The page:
Every year in the US, about 8,000 fatalities occur in side impacts, and about 10,000 fatalities occur in rollovers. Review of the history and technology illuminates why some vehicles are unsafely designed and lacking in their crashworthiness, and describes safer alternative designs that can reduce the causation of injury. Safer designs can help maintain the passengers' "survival space", perimeter frame integration, pre-tensioner seatbelts and side airbags, interior padding, glass-plastic laminated glazing, box-section reinforced roof members, and upgrades to FMVSS 214 and 216. Published in proceedings of the 16th International ESV Conference, Canada, 1998.
Truck underride occurs when a passenger vehicle crashes into and penetrates beneath a large truck or trailer, ripping into the passenger compartment "survival space" and often decapitating the occupants. An overview of the history and technology of truck underride shows long delays and only minimal devices were implemented. It also explains why the current Federal Safety Standard for truck rear underride guards is inadequate, and why the side underride hazard urgently needs to be resolved. Published and presented at the 16th International ESV Conference, in Canada, 1998.
It is imperative to rigorously examine how and why specific vehicle accidents occurred, any lack of safety and crashworthiness, and safer alternative designs that would have prevented the tragedy. Examples include some airbags that have needlessly killed children, and the Kentucky school bus accident in which 24 children and three adults burned to death because of an unprotected fuel tank and lack of emergency exits. Presented at 10th Annual World Traffic Safety Symposium, in New York, April 2000.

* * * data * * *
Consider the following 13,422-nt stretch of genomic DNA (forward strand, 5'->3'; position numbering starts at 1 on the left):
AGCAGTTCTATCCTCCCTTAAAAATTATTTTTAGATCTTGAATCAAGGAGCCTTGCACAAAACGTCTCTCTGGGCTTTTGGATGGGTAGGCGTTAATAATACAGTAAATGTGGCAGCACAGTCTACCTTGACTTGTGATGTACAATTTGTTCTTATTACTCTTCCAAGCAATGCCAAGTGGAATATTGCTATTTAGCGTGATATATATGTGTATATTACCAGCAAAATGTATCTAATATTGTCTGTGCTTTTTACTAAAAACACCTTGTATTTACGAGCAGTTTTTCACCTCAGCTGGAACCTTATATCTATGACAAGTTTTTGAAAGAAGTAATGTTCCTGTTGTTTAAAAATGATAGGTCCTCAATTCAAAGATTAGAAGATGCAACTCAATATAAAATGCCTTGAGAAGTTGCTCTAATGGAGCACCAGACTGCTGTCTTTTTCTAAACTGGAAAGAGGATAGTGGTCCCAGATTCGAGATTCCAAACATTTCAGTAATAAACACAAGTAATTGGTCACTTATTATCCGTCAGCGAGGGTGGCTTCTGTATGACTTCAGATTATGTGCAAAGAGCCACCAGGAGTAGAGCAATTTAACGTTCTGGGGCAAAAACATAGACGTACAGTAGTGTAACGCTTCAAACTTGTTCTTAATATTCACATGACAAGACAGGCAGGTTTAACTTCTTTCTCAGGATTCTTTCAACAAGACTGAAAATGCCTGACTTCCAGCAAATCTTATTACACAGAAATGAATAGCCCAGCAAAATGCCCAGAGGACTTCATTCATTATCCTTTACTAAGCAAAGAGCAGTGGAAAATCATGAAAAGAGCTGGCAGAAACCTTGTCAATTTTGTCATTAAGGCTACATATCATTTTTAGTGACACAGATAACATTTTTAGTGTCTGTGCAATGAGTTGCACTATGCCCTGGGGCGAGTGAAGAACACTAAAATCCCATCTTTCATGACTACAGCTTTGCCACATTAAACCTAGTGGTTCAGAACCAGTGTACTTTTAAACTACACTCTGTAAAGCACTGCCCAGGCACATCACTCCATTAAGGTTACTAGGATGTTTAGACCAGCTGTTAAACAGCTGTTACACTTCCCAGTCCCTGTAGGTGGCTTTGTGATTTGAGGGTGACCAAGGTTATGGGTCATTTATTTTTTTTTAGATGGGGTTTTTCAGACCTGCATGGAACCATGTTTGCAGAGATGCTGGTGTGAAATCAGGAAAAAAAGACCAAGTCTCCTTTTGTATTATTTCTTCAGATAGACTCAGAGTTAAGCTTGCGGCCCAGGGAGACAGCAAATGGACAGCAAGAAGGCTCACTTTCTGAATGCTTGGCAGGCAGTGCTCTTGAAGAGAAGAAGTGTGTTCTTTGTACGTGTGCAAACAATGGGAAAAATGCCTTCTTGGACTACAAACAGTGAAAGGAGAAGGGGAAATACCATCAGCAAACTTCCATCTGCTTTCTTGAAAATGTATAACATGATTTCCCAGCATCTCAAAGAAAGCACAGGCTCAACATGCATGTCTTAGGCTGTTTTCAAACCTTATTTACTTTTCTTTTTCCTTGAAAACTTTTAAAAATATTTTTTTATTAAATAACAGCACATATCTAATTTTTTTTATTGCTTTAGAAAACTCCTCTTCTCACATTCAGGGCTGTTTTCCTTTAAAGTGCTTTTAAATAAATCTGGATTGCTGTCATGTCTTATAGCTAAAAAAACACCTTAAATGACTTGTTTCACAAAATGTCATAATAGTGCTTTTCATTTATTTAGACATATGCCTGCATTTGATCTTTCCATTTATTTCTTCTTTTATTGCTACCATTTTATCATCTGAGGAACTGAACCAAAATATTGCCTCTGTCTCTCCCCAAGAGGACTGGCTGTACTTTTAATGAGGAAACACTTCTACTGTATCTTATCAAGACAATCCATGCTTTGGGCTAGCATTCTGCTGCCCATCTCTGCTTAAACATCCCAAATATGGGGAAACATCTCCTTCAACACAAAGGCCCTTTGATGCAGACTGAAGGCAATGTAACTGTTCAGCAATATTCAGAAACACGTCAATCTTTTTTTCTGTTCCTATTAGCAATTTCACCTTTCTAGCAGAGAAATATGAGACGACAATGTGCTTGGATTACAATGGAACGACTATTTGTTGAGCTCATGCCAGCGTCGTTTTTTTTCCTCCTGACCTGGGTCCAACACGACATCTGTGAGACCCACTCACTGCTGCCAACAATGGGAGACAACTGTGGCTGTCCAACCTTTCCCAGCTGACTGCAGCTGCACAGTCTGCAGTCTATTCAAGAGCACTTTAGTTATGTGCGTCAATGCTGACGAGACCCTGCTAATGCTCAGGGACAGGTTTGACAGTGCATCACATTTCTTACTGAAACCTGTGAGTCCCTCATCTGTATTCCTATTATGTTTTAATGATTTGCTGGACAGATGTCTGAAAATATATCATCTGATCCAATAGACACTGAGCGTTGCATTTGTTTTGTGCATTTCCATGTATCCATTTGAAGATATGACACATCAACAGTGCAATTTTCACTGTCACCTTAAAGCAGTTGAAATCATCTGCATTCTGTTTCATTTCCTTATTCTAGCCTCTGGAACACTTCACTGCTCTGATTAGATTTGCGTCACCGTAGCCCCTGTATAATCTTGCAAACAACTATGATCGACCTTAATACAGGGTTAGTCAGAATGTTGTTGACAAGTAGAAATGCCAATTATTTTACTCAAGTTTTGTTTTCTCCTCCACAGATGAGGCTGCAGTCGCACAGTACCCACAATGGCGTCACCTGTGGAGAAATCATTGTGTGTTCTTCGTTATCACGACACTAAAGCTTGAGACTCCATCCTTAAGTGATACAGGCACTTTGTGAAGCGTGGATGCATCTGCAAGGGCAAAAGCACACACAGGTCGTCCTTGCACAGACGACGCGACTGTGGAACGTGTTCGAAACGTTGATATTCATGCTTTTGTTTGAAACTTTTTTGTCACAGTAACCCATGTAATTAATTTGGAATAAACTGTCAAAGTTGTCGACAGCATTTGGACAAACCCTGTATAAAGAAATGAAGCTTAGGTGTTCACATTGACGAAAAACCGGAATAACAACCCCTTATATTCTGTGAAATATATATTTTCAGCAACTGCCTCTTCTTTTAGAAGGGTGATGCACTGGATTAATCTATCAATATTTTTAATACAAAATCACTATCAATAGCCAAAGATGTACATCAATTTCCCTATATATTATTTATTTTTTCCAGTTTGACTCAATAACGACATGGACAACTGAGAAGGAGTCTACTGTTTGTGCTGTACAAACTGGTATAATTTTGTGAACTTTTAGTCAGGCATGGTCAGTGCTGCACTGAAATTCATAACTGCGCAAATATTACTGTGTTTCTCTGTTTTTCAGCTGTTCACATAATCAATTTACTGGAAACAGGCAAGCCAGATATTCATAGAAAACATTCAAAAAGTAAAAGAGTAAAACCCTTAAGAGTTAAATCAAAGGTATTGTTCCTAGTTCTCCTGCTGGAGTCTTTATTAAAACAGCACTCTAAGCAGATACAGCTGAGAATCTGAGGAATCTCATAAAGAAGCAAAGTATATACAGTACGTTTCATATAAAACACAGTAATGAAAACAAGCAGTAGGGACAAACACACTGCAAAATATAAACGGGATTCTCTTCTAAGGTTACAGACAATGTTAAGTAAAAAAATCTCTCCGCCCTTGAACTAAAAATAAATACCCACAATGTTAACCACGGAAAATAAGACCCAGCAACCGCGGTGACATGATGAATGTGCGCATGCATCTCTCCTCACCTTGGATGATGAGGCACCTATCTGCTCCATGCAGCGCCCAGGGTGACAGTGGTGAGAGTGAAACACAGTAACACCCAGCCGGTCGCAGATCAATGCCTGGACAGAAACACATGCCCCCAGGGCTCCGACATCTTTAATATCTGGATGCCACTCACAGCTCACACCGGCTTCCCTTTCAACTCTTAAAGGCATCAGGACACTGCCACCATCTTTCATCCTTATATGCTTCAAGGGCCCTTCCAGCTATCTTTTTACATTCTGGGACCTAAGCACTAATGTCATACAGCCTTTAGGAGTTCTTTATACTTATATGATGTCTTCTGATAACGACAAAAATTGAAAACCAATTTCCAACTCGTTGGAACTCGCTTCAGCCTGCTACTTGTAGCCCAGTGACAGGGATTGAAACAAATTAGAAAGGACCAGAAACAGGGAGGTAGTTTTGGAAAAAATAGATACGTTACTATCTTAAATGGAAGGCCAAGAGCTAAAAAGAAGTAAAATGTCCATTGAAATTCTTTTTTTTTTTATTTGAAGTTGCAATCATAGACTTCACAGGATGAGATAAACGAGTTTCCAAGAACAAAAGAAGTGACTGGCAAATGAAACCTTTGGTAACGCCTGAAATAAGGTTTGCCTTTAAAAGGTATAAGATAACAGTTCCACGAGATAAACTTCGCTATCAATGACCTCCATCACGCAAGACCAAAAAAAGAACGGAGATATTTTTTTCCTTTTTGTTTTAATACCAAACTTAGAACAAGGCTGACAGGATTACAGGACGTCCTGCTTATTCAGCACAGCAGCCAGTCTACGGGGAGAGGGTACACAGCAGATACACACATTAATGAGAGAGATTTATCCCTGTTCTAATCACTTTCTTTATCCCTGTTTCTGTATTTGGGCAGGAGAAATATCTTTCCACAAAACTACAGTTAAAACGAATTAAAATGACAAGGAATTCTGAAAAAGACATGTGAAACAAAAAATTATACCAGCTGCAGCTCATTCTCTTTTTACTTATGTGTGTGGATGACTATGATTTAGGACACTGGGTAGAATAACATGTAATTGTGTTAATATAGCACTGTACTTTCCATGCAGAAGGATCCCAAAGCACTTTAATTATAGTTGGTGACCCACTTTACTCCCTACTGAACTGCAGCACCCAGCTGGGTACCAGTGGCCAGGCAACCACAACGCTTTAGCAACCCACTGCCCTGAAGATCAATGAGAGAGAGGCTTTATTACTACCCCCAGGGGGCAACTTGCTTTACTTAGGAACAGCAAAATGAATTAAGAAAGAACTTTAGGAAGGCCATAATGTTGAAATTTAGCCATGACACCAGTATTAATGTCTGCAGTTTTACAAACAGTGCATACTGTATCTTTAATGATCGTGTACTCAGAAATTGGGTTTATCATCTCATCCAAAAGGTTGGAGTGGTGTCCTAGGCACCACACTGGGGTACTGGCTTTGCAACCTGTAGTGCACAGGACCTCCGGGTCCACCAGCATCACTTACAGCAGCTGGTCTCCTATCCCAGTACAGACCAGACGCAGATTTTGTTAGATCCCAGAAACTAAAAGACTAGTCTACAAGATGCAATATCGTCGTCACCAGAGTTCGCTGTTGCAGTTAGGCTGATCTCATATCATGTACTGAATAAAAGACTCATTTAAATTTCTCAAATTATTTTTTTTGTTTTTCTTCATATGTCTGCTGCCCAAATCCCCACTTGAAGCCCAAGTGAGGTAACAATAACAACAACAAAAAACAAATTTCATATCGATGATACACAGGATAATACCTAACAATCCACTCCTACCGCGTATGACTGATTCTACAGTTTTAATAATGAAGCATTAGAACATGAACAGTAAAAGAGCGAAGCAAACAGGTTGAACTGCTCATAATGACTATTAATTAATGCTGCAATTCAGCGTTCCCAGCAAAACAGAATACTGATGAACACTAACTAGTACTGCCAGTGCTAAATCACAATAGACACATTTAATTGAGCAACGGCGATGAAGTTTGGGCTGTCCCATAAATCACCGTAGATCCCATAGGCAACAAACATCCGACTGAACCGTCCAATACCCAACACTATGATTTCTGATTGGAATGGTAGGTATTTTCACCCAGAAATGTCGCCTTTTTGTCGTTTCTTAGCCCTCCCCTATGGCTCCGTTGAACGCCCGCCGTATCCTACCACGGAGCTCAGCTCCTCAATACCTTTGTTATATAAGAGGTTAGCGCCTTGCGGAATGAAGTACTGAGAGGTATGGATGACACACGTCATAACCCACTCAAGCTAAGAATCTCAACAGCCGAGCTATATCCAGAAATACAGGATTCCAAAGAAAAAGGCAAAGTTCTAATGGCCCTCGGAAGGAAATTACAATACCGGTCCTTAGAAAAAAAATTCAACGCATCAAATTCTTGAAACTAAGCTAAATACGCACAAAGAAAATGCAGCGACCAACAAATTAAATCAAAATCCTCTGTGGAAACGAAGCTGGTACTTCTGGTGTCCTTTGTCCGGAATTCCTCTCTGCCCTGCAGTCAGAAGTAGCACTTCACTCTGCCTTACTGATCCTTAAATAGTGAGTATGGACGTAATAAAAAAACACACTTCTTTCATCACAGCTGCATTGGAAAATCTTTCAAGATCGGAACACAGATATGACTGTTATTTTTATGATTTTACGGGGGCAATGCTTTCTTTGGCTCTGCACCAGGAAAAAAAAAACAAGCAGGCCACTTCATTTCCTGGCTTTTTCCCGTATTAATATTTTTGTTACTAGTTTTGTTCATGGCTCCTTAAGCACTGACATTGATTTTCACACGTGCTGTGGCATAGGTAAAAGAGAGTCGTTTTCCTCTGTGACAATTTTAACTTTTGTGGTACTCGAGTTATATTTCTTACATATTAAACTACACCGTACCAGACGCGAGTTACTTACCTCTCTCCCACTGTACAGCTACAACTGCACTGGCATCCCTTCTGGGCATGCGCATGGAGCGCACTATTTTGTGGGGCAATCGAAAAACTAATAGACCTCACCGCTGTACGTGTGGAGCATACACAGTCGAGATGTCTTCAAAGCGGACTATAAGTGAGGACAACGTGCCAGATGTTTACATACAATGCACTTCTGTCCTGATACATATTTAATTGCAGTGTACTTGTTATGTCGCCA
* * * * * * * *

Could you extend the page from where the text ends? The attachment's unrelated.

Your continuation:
Soon after the 2002 Toyota Camry was launched, with its new Electronic Throttle Control system, problems of strange acceleration began to appear, and Toyota issued bulletins to re-calibrate the Electronic Control Module, a computer software issue. This was a first alert. As more runaway acceleration accidents occurred, this became a major auto safety story, focusing attention on sticky accelerator pedals, safety defects, and problems at NHTSA. What can be learned from this saga to ensure safer vehicles in the future? Vision Zero International magazine - June 2010
With about 10,000 fatalities in rollover accidents each year in the U.S., it is imperative that automakers and NHTSA focus on critical improvements needed to ensure safer, stronger roofs that won't crush down in rollovers. This article explores the history and technology of vehicle roof design and FMVSS 216, and cites specific case examples. Published in Crash Test Technology International, May 2008.
The deadly truck underride hazard occurs when a passenger vehicle crashes into and continues deeply beneath a tall truck or trailer, often causing fatal head injuries due to the lack of effective guard devices. There is a compelling need to upgrade the rear underride and side underride requirements to ensure effective guards that will deflect and stop penetration by the passenger vehicle. Published in Crash Test Technology International, Sept. 2008.